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Getting to Zero on World AIDS Day

By Colleen Curtis

December 1, 2011

This article was cross-posted from the White House blog.

President Barack Obama delivers remarks on World AIDS Day event at George Washington University in Washington, Dec. 1, 2011. (Official White House Photo by Lawrence Jackson)

President Barack Obama delivers remarks on World AIDS Day event at George Washington University in Washington, Dec. 1, 2011. (Official White House Photo by Lawrence Jackson)

President Obama today marked World AIDS Day, speaking at an event called "The Beginning of the End of AIDS" where he outlined the progress that has been made in the global fight against the pandemic:

Because we invested in anti-retroviral treatment, people who would have died, some of whom are here today, are living full and vibrant lives. Because we developed new tools, more and more mothers are giving birth to children free from this disease. And because of a persistent focus on awareness, the global rate of new infections and deaths is declining. So make no mistake, we are going to win this fight.

AIDS has claimed 30 million lives over the past three decades, and while the rate of new infections is going down in many countries, the President acknowledged that it is not declining in America:

The infection rate here has been holding steady for over a decade. There are communities in this country being devastated, still, by this disease.

When new infections among young black gay men increase by nearly 50 percent in 3 years, we need to do more to show them that their lives matter. When Latinos are dying sooner than other groups, and when black women feel forgotten, even though they account for most of the new cases among women, then we've got to do more.

So this fight is not over. Not for the 1.2 million Americans who are living with HIV right now. Not for the Americans who are infected every day. This fight is not over for them, it's not over for their families, and as a consequence, it can't be over for anybody in this room -- and it certainly isn't over for your President.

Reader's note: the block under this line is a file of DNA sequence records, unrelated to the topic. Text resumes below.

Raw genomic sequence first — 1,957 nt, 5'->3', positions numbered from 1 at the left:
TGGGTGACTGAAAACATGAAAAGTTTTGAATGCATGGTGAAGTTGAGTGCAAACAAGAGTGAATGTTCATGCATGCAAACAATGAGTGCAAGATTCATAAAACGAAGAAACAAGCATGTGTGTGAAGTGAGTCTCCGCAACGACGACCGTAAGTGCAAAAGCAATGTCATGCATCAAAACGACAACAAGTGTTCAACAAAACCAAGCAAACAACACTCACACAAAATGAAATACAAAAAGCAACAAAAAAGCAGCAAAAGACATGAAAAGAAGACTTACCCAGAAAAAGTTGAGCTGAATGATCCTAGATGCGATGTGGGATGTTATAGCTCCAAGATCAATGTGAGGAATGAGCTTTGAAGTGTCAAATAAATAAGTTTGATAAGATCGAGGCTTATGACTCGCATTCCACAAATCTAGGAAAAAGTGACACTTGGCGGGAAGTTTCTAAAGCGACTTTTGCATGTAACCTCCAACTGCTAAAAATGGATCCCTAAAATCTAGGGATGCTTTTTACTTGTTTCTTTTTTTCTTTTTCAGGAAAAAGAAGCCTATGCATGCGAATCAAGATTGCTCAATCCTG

Musician Bono, center,  listens as President Barack Obama delivers remarks at a World AIDS Day event at George Washington University  in Washington, D.C.,  Dec. 1, 2011. (Official White House Photo by Pete Souza)

Musician Bono, center, listens as President Barack Obama delivers remarks at a World AIDS Day event at George Washington University in Washington, D.C., Dec. 1, 2011. (Official White House Photo by Pete Souza)

The President announced that he is directing $50 million in increased funding for domestic HIV/AIDS treatment and care -- an additional $15 million for the Ryan White program for HIV medical clinics across the country, and an additional $35 million for state AIDS Drug Assistance Programs. He also pledged that America will continue to be a leader in the global fight against the pandemic:

Now, as we go forward, we've got to keep refining our strategy so that we're saving as many lives as possible. We need to listen when the scientific community focuses on prevention. That's why, as a matter of policy, we're now investing in what works -- from medical procedures to promoting healthy behavior.

And that's why we're setting a goal of providing anti-retroviral drugs to more than 1.5 million HIV-positive pregnant women over the next two years so that they have the chance to give birth to HIV-free babies.

We're not going to stop there. We know that treatment is also prevention. And today, we're setting a new target of helping 6 million people get treatment by the end of 2013. That's 2 million more people than our original goal.

Today's event was sponsored by the ONE and (Red) campaigns and also featured remarks from Presidents George W. Bush and Bill Clinton, via satellite.

Excerpted from:
Positive Policy:




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